I was on the phone by a large window in a hall of the hospital (the only place to get reception), reporting to my sister-in-law on her brother’s condition. After we got all the tests, procedures, doctor’s opinions, and medications out-of-the-way, we somehow got on the subject about being stuck in religious boxes. She mentioned a book she was reading which was really opening her mind to new possibilities about who God is and how he deals with us.
I responded with a “Yippee!” – or a subdued version of that more suitable for a hospital. I opined that people in their 60’s and 70’s and beyond are often more free to consider letting in new people, new ideas, new experiences that seem to counter the teachings that have boxed them in for years. As usual, when someone is open to spiritual questioning, I referred her to Richard Rohr and sent her several of his daily meditations, which, she reported, “blew my mind” and opened up new pathways in her heart and soul. My best experiences in teaching have come when a student or a friend or a colleague has a “blew my mind” experience and opens his or her heart to a new experience or a new philosophy.
My road to an open mind came by way of St. Ignatius of Loyala who taught me about letting go and detachment – the necessary spiritual disciplines on the road to open hearts and open minds. It was reinforced by countless books and authors who presented a new view of our relationship with God, and thus our relationship with others.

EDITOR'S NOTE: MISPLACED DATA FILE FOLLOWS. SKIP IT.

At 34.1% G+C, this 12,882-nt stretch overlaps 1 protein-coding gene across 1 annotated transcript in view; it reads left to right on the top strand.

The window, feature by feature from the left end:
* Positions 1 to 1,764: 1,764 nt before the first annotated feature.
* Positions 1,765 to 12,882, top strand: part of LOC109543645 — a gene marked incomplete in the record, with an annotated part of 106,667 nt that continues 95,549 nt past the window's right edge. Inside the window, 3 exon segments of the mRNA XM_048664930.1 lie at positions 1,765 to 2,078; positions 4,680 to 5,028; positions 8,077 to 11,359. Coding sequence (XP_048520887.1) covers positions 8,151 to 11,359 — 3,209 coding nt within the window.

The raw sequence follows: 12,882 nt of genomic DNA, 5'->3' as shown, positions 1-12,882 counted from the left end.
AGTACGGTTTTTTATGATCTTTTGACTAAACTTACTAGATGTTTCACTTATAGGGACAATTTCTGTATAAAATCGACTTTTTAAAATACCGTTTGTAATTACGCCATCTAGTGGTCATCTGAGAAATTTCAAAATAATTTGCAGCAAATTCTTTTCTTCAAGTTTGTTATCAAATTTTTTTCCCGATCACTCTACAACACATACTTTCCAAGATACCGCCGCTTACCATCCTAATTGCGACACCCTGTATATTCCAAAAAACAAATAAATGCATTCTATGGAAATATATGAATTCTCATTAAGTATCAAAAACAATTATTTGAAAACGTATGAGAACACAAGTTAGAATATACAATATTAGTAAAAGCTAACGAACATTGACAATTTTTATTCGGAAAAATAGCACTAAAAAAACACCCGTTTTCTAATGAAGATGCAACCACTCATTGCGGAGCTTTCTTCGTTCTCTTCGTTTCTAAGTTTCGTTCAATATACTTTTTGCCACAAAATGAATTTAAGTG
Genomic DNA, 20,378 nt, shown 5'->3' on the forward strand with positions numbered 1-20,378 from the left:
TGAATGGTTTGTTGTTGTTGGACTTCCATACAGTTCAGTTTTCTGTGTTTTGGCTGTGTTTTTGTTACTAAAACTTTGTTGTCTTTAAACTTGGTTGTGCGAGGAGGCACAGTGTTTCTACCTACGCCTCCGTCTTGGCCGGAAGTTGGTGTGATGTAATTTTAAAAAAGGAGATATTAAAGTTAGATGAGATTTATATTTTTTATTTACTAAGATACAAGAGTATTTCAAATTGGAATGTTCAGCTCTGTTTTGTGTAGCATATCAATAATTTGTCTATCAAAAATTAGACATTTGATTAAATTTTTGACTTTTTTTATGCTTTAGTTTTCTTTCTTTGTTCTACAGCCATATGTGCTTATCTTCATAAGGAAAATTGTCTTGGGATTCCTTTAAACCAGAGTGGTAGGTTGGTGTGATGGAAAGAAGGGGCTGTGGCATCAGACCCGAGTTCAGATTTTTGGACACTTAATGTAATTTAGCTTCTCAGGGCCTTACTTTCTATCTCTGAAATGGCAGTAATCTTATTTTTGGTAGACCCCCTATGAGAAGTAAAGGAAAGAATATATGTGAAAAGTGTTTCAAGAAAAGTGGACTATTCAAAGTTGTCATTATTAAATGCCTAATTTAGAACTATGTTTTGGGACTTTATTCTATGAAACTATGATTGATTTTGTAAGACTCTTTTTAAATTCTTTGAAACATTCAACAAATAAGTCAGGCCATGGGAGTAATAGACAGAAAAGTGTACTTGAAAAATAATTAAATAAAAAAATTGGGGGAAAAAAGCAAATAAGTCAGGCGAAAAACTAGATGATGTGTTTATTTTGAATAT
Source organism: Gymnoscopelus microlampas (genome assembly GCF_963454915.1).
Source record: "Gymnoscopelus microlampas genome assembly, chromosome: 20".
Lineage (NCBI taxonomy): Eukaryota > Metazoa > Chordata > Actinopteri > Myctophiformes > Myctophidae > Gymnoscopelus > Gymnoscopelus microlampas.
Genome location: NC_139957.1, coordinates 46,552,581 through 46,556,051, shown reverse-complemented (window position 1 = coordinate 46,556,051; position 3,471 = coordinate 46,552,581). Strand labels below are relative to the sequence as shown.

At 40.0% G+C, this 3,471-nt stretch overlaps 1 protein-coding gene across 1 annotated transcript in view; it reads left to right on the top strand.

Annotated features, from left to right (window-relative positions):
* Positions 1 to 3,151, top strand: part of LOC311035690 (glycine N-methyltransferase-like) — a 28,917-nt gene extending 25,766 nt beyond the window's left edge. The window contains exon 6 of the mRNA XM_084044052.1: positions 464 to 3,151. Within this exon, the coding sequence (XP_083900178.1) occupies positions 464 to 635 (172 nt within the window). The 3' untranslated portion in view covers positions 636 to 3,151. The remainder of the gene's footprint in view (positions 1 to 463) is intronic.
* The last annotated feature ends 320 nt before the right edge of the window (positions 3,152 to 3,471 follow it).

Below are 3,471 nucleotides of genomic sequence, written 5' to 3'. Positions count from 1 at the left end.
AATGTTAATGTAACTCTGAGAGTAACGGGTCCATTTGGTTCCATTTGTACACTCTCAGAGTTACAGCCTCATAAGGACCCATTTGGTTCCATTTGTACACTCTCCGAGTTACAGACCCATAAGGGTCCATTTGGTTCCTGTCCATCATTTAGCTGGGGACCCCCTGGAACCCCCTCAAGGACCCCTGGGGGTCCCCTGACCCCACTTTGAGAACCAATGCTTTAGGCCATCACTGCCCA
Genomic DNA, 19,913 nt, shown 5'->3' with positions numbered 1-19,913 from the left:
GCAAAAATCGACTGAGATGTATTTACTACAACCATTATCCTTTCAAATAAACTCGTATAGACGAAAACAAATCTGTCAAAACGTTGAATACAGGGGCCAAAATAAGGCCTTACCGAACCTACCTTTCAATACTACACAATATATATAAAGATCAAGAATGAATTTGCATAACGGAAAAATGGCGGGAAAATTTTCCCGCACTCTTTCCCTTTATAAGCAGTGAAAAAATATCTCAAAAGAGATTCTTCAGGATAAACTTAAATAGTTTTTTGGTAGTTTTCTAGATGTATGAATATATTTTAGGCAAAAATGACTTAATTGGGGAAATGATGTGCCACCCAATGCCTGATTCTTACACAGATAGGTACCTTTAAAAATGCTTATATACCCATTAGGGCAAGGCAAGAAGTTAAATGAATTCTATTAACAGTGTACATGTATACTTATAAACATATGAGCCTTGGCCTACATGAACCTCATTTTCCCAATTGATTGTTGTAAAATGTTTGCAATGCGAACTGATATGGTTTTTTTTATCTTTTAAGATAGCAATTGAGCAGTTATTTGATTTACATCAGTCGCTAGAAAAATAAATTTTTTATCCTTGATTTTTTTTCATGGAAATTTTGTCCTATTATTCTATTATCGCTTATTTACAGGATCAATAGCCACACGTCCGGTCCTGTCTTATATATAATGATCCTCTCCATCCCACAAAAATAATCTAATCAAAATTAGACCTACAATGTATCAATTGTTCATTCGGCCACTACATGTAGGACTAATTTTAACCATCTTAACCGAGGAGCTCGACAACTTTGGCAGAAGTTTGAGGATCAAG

Ignatius came to his new awareness and calling by giving up his boxed-in life as a privileged nobleman and brave knight in Spain to meditate and pray in a cave in Manresa for a year. Countless others have been forced into “tight places” physically or mentally or emotionally before the hard shell around their belief systems cracked. Think of the disciple Peter who refused to accept non-Jews into his new community until God gave him dream. The apostle Paul had to see a vision of Jesus in order to stop persecuting Christians and start changing the world.
Joseph had to be dumped in a well by his brothers and then jailed before he found the political life that allowed him to save lives in Egypt. David had to leave his life as a shepherd to become King of Israel. Abraham had to leave his comfortable tent to learn about being “blessed to be a blessing.” John had to be exiled to an island to write a glorious vision of the Kingdom of God. All learned that you can’t accept a new opinion or a new calling if you refuse to let go (at least temporarily) of your own long-held positions
Richard Rohr has said, “If it’s true, it’s always been true; truth simply shows up in various ages and cultures through different vocabulary and images” (Daily Meditations, 12/30/18). This stretching is hard for those of us who have been taught “the right way” to think about anything, especially God.
God cannot collaborate with a person who is stuck in any kind of box – racial, cultural, religious, political, or emotional. If we want to join with God to change the world, we all need to examine our sacrosanct beliefs and comfortable traditions and be willing to face ideas and experiences outside our comfort zone. Then we can join God and his followers in an adventure of discovery.